Represented the Health Department on the Subject Advisory Committee setting up the  Bachelor of Speech-Language Therapy degree at Canterbury University
Member of workshop on universal reporting parameters for the speech of people with cleft palate in Washington DC


In retirement enjoying family, gardening, reading and yoga.


Fiona Hewerdine (nee Rae)

No one was more surprised and honoured than I to receive the call that I was being made a life member of the New Zealand professional body of speech-language therapists. I greatly respect the work done by our professional body in raising the profile & quality of speech therapy across New Zealand. Since I arrived in NZ 23 years ago, I have seen extensive growth with new scopes and areas of care and a high standard of excellence in service, research, and communication.


1982 B.Sc. Speech Pathology and therapy Edinburgh University
1987 Leicester University diploma in counselling.
2001 postgrad certificate Waikato university management.
2012 M.Sc. Health Science with a special interest in palliative care.
2013 Interactive drawing therapist


1982 speech therapist for adults and children Hereford and Worcester PCT
1994-1997 various positions in Lincolnshire district health board;

  • remote and rural community services for adults, 
  • for Saint Francis special school for AAC
  • generalist clinic for children.

1997-1999 Head of adult services District Hospital employed by NE Lincolnshire PCT
1999-2021 Team leader for speech-language therapy services at Tauranga hospital.

  • Professional leader for speech-language therapy services Bay of Plenty District Health Board
  • Clinical lead for codesign, multidisciplinary allied health team, Bay of Plenty.
  • 2022-present Disability Services, MacKay Queensland NDIS

NZSTA Roles :

Past executive committee - communications portfolio.

Past executive committee - professional development portfolio holder: producing the first electronic record keeping for CPD, leading to the international acceptance of the memorandum of reciprocity across the globe,  advocacy and registration for the professional body.

Current - expert adviser on palliative care and neurodegenerative disease.  This has included creating two Moodle units and multiple presentations in health circles promoting our role for those with a palliative diagnosis, including the genesis oncology breakfast meeting teleconference.

Codesign and co-creation of electronic resource for laryngectomy including; victim's not me, hui and alternative augmentative communication training for speech therapists by palliative clients with head and neck cancer and motor neurone disease.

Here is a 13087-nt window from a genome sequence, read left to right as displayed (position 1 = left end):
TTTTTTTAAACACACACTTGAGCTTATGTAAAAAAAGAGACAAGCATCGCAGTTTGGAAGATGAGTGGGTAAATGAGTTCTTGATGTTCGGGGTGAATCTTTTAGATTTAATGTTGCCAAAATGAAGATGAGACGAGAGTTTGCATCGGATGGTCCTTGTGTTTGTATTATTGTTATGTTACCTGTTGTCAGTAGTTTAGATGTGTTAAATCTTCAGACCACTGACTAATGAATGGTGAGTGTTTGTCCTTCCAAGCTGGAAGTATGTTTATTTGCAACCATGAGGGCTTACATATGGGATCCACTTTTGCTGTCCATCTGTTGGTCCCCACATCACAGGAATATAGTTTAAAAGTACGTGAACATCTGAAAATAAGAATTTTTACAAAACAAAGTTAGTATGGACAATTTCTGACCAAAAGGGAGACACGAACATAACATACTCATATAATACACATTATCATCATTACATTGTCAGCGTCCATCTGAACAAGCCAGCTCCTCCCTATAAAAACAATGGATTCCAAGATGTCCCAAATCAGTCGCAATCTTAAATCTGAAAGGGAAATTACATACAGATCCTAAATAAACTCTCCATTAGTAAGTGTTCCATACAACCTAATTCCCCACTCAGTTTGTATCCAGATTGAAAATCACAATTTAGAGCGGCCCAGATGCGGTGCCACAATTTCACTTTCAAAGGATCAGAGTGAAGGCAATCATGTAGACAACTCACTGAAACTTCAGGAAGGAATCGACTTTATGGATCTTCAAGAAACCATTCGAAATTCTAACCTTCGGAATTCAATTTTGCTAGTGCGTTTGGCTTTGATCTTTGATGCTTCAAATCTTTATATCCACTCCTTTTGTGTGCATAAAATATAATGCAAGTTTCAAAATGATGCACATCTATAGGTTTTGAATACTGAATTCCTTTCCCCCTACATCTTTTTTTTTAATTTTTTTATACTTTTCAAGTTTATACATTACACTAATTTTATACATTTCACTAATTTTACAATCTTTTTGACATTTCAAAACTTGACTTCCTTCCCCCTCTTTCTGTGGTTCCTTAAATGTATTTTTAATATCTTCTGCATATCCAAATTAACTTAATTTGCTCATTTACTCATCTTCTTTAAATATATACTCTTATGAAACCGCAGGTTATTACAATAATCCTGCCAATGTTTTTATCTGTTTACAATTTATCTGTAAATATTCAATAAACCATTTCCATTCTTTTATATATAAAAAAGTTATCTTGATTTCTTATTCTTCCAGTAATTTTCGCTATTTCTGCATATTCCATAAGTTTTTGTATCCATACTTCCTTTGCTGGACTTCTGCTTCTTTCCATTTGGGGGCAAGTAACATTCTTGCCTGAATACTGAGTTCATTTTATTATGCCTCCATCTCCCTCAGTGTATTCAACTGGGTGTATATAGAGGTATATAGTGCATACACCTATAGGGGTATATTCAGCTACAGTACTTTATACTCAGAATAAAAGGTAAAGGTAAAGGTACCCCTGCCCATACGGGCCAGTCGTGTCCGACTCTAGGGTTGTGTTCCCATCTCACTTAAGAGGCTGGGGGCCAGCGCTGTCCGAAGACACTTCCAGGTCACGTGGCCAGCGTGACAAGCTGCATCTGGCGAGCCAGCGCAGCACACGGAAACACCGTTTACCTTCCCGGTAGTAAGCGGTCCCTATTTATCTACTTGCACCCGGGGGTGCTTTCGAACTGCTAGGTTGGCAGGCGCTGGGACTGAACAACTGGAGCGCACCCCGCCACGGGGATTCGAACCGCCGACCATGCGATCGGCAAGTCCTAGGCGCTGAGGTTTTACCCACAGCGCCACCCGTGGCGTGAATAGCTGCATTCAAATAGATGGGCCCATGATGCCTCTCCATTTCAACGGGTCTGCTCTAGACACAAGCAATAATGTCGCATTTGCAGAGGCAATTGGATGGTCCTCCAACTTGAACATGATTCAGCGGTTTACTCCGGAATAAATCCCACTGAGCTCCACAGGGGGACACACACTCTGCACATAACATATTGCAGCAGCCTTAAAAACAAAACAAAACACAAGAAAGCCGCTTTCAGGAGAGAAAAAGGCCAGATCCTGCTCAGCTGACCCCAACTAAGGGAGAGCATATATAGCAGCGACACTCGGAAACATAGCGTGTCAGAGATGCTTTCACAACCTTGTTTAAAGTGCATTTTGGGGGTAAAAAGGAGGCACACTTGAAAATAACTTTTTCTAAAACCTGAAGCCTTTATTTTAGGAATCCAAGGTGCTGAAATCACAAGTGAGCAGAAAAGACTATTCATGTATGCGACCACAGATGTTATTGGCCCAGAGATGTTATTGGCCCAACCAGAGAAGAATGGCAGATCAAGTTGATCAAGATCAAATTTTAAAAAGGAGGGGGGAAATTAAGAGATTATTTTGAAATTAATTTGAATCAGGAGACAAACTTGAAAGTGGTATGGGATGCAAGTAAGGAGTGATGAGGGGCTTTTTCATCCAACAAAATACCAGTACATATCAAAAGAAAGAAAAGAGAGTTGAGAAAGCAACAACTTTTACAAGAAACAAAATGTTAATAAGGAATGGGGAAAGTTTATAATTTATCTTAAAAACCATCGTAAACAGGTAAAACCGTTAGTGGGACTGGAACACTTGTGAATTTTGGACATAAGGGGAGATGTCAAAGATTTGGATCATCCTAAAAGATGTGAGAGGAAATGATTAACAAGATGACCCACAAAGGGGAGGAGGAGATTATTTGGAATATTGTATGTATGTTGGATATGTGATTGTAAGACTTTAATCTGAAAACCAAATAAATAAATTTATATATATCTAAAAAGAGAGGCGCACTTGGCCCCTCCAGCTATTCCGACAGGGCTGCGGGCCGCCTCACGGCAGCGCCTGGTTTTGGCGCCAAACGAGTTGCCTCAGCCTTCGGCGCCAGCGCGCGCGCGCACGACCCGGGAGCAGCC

Member of the executive committee for motor neurone disease x2 terms of office. 


Career Highlights:

I started my career as a speech-language therapist at the Normal School attached to Christchurch Teachers College and was also a part-time lecturer in phonetics and ear training at the College. 

What attracted me to the profession was…  

A sympathy for people of any age who have difficulty expressing themselves.

My best day on the job was...

I had many best days. For example, when a 24-year-old plumber found his adult voice or when a little girl, treated like the household dog, learned to act normally. 

My worst day on the job was...

When I left Christchurch to fill the senior position in Dunedin; however, other doors opened.  

The contribution I have made to the profession I am most proud of is... 

Opening a part-time clinic at the Dunedin Public Hospital for adults following a visit by Dr. Muriel Morley (a leading English authority on speech disorders) and a weekly clinic with paediatric neurologist Dr MacLeod.

NZSTA Roles:

  • Member since its inception in 1946
  • First secretary of NZSTA
  • Life member since 1986 - with a commendation in recognition of 40 years of dedicated service to speech-language therapy, outstanding professional leadership, and unfailing loyalty to the Association.
  • Represented New Zealand on two occasions at the World Association for Logopaedics and Phoniatrics, the first in Barcelona and the second in Edinburgh, and arranged subsequent workshops to share information.

The pearl of wisdom I have for other members of the NZSTA is...

Developing the ability to listen is of prime importance.



I started my career in New Plymouth, my hometown, as the sole therapist in Taranaki, working in a clinic that had been a dental clinic. 
I knew that speech therapists existed, as Muriel Lister (who later married Ray Stroobant, another therapist) was working at the clinic at the primary school I attended. I also knew the two therapists who followed her – Beryl Hoben (Paul), who trained in 1944, and Colleen Davies (Smart). All three were very good role models. After attending Ardmore Teacher’s College, I was delighted to be accepted for the training course in Christchurch in 1951.